Women's History Month: Celebrating the Legacy of Inspiring Women
Without the groundbreaking creativity of Clarice Cliff, and the irrepressible curiosity of amateur palaeontologist Mary Anning, the world of art and science would have been without two remarkable contributors.
And as a women-owned business, we want to celebrate Women's History Month – which runs for the entire month of March – by bringing you some of our unique jewellery pieces that mark the story of these two remarkable women.
Who was Clarice Cliff?
We are not shy of extolling the beauty and inventiveness of Clarice Cliff's unique style of pottery decoration. Cliff was born in 1889 and started working at the Staffordshire potteries when she was just 13 as a gilder, rising rapidly through the ranks to become chief designer of AJ Wilkinson, with an entire team of female painters at her disposal.
Clarice Cliff created the 'Bizarre' range between 1928 and 1936, after being given some defective plain white pottery, and Cliff's freehand designs were born using blocks of colour, geometric shapes and landscape scenes, initially to hide the imperfections. By 1930, Cliff was appointed Art Director of AJ Wilkinson and adjoining factory Newton Pottery, in a role rarely achieved by women in the early 20th century.
Taking Clarice Cliff's stunning plate designs, we make a broad range of Art Deco jewellery that upcycles broken pottery destined for landfill to create bright, vibrant pieces of jewellery that capture this iconic woman's work in a wearable form, wrapped in sterling silver.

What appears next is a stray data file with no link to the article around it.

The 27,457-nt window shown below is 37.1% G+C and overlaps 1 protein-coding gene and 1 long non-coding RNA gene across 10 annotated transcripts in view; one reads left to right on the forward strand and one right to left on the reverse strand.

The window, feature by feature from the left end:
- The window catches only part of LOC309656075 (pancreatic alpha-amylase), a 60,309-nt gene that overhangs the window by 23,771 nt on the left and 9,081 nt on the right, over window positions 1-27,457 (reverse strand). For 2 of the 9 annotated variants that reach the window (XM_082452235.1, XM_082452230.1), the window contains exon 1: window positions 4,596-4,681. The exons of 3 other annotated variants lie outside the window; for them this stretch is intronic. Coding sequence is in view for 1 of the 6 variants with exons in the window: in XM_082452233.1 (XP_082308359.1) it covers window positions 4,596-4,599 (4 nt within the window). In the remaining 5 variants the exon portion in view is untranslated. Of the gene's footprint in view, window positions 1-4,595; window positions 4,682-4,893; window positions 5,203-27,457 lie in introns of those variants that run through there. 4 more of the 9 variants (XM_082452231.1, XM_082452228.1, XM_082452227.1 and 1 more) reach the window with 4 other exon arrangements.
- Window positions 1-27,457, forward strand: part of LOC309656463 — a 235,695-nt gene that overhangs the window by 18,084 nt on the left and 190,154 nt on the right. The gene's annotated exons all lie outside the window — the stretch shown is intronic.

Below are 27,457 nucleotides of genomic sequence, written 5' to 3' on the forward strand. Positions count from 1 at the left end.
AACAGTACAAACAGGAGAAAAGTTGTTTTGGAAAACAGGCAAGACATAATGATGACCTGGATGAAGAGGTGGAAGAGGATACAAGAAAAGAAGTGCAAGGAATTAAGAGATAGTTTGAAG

Fossil hunter Mary Anning
An expert in fossil hunting, Mary Anning was ophaned at the age of 12, making a living by finding, shaping and selling fossils – mainly ammonites – she found on the beach. During her foraging sessions in the 1820s, she recognised a fossil in a large slab, which she painstakingly excavated to reveal the first ever fossilised skeleton of an Ichthyosaur, a large prehistoric marine reptile.
Anning also found the first complete Plesiosaur fossil, as well as a Pterosaur (the first one found outside Germany) and she was the first to recognise Coprolite – fossilised dinosaur poo!
It took around 20 years before Anning was recognised for her work by the scientific community, when she was made an honorary member of the Geological Society in 1846, one year before she died of cancer.
We use a range of dinosaur fossils to make our unique fossil jewellery, including Iguanodon, Brontosaurus, Iguanodon and Coprolite (yes, dino poo jewellery!). And of course we have our broad range of Ammonite jewellery and cufflinks, celebrating rich, earthy tones and stunning spirals.